As our economy continues to recover from the shock of the coronavirus lockdowns, supporting strong and growing industries is vital to rebuilding stronger than before. This should include the energy sector.  

Bloomberg Tax reports that some Senate Republicans, including Thomas Tillis (NC), Cory Gardner (CO), Susan Collins (ME), Richard Burr (NC), Lindsey Graham (SC), Martha McSally (AZ) and Lisa Murkowski (AK) are urging their fellow senators to include clean energy initiatives like wind, solar and nuclear power in the next coronavirus economic recovery bill. The letter says:  

Clean energy companies and workers pay an integral role in U.S. energy independence and diversification. Unfortunately, the clean energy sector has seen massive job losses – an estimated 500,000 jobs since the start of the COVID-19 crisis.

As we focus on getting the country back to work, we must include an industry that has already been putting Americans to work faster, and in more places, than the overall economy before the COVID pandemic hit. Clean energy job growth had outpaced the economy by 70 percent over the past five years. Further, this growth is truly nationwide, encompassing every state.

Continuing to scale up the clean energy sector would grow jobs, support U.S. energy independence, economic resilience, and will be essential for global competitiveness.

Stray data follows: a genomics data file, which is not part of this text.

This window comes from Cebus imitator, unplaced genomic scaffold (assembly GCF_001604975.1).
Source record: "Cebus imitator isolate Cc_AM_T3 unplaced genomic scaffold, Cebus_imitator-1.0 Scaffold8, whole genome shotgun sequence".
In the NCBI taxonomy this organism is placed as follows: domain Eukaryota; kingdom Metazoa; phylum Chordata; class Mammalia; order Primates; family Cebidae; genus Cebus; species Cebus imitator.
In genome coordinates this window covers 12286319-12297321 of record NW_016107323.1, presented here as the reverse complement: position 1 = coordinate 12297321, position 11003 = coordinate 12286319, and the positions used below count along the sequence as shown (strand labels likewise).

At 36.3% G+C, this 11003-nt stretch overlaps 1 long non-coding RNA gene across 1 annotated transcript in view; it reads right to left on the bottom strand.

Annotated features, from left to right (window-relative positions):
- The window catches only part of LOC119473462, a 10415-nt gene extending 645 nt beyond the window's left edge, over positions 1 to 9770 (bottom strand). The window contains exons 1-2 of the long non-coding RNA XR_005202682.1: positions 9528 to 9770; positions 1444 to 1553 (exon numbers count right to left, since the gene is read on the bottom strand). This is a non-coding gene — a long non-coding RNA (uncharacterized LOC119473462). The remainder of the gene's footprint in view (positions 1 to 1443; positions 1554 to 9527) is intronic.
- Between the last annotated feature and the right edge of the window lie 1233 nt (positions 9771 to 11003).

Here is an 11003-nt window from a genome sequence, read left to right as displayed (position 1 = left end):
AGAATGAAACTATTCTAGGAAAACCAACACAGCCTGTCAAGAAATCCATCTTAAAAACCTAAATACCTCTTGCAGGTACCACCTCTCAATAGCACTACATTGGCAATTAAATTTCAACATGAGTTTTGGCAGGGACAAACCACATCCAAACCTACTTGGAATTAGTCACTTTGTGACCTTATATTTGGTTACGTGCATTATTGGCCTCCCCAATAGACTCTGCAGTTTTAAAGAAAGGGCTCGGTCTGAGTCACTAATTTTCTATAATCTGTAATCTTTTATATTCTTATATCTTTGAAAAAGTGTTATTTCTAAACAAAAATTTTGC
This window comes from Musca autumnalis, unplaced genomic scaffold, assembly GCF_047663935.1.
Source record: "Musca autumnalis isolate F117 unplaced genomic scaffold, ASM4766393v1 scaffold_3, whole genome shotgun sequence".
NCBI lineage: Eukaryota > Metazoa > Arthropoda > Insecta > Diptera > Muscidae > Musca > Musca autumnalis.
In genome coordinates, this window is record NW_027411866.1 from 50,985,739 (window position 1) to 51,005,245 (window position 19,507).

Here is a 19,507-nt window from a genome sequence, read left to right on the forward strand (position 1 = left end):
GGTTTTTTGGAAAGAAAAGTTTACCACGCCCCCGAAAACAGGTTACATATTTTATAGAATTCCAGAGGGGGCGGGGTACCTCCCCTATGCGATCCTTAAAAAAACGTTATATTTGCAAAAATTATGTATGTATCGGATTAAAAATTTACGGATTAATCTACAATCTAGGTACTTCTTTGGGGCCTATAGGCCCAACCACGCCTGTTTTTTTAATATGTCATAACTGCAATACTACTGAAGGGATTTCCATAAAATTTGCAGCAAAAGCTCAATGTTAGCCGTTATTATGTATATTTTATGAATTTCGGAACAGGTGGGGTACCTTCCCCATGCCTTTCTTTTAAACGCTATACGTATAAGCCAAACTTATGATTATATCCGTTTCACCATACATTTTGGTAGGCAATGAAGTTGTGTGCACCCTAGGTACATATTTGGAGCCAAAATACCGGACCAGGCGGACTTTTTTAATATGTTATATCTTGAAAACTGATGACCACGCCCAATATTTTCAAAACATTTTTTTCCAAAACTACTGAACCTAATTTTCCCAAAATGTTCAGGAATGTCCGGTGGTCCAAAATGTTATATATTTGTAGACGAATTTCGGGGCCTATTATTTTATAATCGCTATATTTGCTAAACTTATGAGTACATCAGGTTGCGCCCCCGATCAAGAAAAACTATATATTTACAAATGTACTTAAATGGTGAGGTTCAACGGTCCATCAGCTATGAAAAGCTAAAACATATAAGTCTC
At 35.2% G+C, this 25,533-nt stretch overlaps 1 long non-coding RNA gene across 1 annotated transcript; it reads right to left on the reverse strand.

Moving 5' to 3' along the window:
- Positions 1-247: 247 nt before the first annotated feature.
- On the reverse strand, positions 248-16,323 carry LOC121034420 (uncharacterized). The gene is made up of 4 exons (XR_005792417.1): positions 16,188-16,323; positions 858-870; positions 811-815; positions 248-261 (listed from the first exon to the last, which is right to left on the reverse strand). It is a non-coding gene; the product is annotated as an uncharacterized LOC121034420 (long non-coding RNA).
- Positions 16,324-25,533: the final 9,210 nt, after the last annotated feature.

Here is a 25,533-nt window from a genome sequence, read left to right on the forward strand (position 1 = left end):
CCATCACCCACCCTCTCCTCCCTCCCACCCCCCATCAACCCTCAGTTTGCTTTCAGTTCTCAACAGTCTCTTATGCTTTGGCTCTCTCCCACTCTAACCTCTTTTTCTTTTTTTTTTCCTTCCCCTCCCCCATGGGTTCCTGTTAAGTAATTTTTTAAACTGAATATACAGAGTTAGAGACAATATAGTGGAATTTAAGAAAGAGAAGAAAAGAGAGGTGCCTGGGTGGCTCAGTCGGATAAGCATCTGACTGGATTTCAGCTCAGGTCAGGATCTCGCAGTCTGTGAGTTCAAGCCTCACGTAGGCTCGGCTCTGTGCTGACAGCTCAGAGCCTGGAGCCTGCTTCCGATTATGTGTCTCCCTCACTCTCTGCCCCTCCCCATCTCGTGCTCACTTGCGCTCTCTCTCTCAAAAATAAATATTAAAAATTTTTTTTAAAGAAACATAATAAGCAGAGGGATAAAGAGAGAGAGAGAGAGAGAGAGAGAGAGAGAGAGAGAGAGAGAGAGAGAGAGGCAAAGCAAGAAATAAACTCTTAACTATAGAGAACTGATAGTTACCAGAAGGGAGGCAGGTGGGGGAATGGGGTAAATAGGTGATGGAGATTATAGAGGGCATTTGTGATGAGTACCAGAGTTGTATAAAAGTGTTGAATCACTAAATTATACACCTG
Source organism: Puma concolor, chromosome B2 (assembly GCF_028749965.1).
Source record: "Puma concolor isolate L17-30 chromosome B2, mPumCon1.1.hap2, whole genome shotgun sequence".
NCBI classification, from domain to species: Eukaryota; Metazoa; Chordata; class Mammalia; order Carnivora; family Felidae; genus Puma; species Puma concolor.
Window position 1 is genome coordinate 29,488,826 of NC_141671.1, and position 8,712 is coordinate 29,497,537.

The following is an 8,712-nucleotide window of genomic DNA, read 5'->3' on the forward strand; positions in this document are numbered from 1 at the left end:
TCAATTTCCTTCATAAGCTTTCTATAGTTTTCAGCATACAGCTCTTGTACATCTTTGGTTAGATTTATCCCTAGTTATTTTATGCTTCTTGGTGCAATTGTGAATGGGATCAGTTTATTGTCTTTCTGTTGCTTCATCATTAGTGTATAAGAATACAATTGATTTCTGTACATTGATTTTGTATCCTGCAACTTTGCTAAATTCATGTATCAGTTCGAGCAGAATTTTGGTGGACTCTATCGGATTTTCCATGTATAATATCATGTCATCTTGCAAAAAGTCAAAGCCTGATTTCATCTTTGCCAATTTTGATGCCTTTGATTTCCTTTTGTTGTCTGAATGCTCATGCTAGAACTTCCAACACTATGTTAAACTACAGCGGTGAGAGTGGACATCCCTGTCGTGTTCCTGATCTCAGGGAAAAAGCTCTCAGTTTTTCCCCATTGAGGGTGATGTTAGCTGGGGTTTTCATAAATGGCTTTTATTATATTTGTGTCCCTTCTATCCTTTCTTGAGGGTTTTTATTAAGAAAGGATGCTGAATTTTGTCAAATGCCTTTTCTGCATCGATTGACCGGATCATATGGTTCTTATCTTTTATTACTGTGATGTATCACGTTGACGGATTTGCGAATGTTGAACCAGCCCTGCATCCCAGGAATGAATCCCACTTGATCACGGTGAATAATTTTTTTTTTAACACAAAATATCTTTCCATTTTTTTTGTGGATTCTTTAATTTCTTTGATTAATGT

This call comes at the same time that the U.S. International Development Finance Corporation (DFC) announced a change to its Environmental and Social Policy and Procedures (ESPP) to facilitate the development of advanced nuclear technology. The DFC press release explains:

The announced change removes DFC’s legacy prohibition on support of nuclear power projects. This update recognizes the vast energy needs of developing countries as well as new and advanced technologies such as small modular reactors and microreactors that could be particularly impactful in these markets.

Modernizing DFC’s nuclear energy policy will help deliver a zero-emission, reliable, and secure power source to developing countries in order to promote economic growth and affordable energy access to underserved communities. This change will also offer an alternative to the financing of authoritarian regimes while advancing U.S. nonproliferation safeguards and supporting U.S. nuclear competitiveness. 

Both of these moves are steps in the right direction for U.S. energy policy. 

All of us want to keep our planet healthy and liveable, and clean energy, including nuclear, has an important role to play. Nuclear energy is the most reliable energy source without carbon emissions. This is possible because reactors use uranium, not fossil fuels. Other clean energy sources, such as wind and solar, are still unreliable, as we do not have sufficient battery storage capacity to overcome their intermittent nature, which means that nuclear energy has an important role to play in our nation’s clean energy future. 

It’s unfortunate that so often those who talk about the need for cleaner energy sources ignore, or worse, demonize nuclear power. Those who really want to reduce dependency on fossil fuels shouldn’t ignore this promisng energy source.

Reliable, affordable energy is an important foundation for the entire economy, and to the extent that we can also advance technologies that lower-emission and reduce pollution then that’s all the better.